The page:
We rolled tyres in sheer abandonment, in company of children from i-don’t-know-where. Only the moment mattered, we were happy to be alive. We sang. Songs we never knew how they came to be. We heard them sung and we joined in, they became part of us, and never left us. Whenever I sing, I remember my childhood, and my growing up is brought back to me. Hear me sing of three children accosted and abused by a soja.
Awa meta lanlo. Loju titi. Apade soja. Oni awawe. Alawa o we mo o. Ofowa leti. Eti mi o. Eti mi o. Bisi ba mgbeyo. Oko Bose.
Songs accompanied our daily living. The song of three children accosted and abused by a soja accompanied us once we were out in search of water. We sang as loud as we could. One late afternoon.
We went through a narrow path. Mechanics littered the path, it was their workshop. Hot silencers. Firewood. Charcoal. Burnt metal. Thick air. Master called to Apprentice. Apprentice ran over with the Master’s bidding. Fearing for no apparent reason. Hoping he brought the right tools.
We walked past them, and there in a corner sat men. Not too far away were women, mothers and wives, babies strapped to their backs, bare-chested girls, wrapper-tying women, two or three plaiting hair, talking away the hot afternoon while the day gave way for the arrival of the night.
And the sitting men. They played ayo-olopon. One of the men lived in our house. was one of them. His wife complained about him. He would not look for work, how would a man not look for work!?
We came to a wider road with open gutters. Buckets and bowls dangling. We carried no water yet. My small bowl in my hands had its back to my stomach. The journey was just about to start.
We went past The Photographer’s shop. I peeped. The doors were open, but the curtain shot out outsiders. One or twice we had come to the studio. The Photographer took us family shots. Sometimes he came to our house, into our room, and took us shots. Mother would have arranged his coming, so that hours before he came, we would be busy wearing clothes, choosing and unchoosing our best of clothes. Sunday clothes. Occasion clothes. Or just Readymade. His arrival often met us unfinished, unprepared for the shooting.
I remember one of the photographs, very cute it turned out to be. Mother sat on the blue chair, the chair was placed so the window could be seen, my sister stood beside the chair to the right, my brother to the left, and I stood in front of my brother. I wore my cherished somodobo and a t-shirt. My lovely t-shirt. My red canvas from Bata. My sister wore her gown of evening dreamlike pink, somewhere around the waist a small bag. Mother was in her best, the headtie covered the jerrycurl in part. My brother’s t-shirt was with yellow stripes.
We were instructed to smile. The Photographer could have spared us this instruction. It made it harder to get the smile out of our happy faces. We smiled but before the click of the camera happened, the smiles fled our faces, too scared to withstand the camera-click. When the picture was brought, my brother had his lips supressing a smile. When we knew the picture was to be sent to Daddy, we dotted more on it, it became one of our most treasured possessions.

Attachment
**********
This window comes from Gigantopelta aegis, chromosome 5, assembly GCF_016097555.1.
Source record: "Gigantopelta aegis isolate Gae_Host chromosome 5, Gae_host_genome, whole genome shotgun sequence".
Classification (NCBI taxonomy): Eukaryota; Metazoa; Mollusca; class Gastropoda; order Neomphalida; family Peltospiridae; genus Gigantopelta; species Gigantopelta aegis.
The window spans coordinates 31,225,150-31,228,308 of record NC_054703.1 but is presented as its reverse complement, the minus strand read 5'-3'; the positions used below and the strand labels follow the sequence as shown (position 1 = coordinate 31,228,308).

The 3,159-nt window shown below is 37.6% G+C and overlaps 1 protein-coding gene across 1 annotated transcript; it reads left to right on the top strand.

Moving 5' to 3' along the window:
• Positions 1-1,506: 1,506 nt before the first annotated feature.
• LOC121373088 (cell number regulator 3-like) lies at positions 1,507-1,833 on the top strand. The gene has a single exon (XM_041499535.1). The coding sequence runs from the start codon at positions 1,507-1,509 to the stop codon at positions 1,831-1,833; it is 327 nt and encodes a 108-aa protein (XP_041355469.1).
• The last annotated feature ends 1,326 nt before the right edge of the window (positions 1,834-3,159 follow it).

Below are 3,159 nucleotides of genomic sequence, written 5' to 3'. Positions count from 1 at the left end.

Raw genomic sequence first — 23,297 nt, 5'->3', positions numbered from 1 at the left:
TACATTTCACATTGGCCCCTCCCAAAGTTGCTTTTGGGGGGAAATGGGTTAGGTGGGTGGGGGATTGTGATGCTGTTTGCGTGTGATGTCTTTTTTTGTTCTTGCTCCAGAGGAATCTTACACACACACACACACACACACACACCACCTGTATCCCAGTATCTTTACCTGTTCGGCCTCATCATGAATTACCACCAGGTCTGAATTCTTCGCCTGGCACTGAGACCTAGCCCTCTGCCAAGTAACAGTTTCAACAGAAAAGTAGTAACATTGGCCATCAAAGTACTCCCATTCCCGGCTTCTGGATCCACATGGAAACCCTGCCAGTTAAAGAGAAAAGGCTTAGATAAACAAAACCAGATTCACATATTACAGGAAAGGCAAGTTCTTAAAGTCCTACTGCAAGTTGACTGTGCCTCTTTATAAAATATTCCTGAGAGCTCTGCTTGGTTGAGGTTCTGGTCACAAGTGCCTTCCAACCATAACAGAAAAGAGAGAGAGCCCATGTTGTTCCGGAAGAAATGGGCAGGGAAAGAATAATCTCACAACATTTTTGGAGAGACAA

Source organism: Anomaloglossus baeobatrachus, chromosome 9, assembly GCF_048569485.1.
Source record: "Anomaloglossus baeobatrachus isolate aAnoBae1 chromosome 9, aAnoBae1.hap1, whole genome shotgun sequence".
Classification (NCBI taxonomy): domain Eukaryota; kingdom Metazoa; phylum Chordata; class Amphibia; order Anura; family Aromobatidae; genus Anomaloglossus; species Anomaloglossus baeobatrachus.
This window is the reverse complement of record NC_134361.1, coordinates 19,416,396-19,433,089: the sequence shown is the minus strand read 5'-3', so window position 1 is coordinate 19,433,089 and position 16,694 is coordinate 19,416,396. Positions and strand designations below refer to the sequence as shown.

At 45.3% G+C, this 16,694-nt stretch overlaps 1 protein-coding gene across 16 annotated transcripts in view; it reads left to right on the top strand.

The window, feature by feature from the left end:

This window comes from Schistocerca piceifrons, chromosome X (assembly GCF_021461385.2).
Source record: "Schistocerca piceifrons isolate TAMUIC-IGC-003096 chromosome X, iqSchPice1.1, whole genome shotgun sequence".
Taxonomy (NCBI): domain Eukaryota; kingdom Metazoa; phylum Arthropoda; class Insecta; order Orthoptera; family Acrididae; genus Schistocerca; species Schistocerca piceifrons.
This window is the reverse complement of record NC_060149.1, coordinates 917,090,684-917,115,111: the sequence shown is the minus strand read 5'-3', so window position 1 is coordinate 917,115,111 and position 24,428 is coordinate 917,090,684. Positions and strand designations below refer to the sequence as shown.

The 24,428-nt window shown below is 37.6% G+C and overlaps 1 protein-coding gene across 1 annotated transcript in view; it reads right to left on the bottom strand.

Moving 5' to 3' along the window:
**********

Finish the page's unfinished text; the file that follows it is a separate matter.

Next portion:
We went past The Photographer and joined a tarred road. On the road we were joined by other water-searchers. They in their group. We in our group. We talked in our group, and they talked to each other. Then we increased our pace, wanting to outwalk each other. When the walking gave neither group an edge, we ran until we scattered. At the end of the road, we branched into Mr. Jerry’s street. We had been told there was water there. The queue was long.
We heard screams. I came before you. It’s a big lie. You cheat. You liar. Get out. Get in. Leave my bowl alone. No I will not. A fight broke out. Solidarity. Peacemakers. Onlookers. Laughter. And more laughter. The queue moved a little. The fighters finished their fight, and brought back their bowls, and we moved back to where we were.
After the fight. Then the talks. Bad water. The water we fetched was contaminated. We must boil it before we drink. Or not drink it at all. We could bathe with it, wash our clothes and cook. We would boil it before we cook. THe boiled water in the orange bucket back home began to make sense. Mother had boiled water and instructed us not to come near it. It’s very hot. If you do, you will be burnt. Stay away. Mother must gave heard the contaminated water-talk.
It was our turn. We fetched water. The sun had retired for the day, cool breeze blew out the heat, walking us back home as cold water fell in lumps. We made to balance our walk and the water on our heads.
Walk gently. You. If not. You will get home only with empty bowl. You. You will not come with us tomorrow. You. You don’t hear word. See. You. You are running. That’s why the whole water is pouring away. Take it easy. You. You see. You have just wasted a whole day’s queue.
We walked past the roads and their many people. Before we knew it, we were home.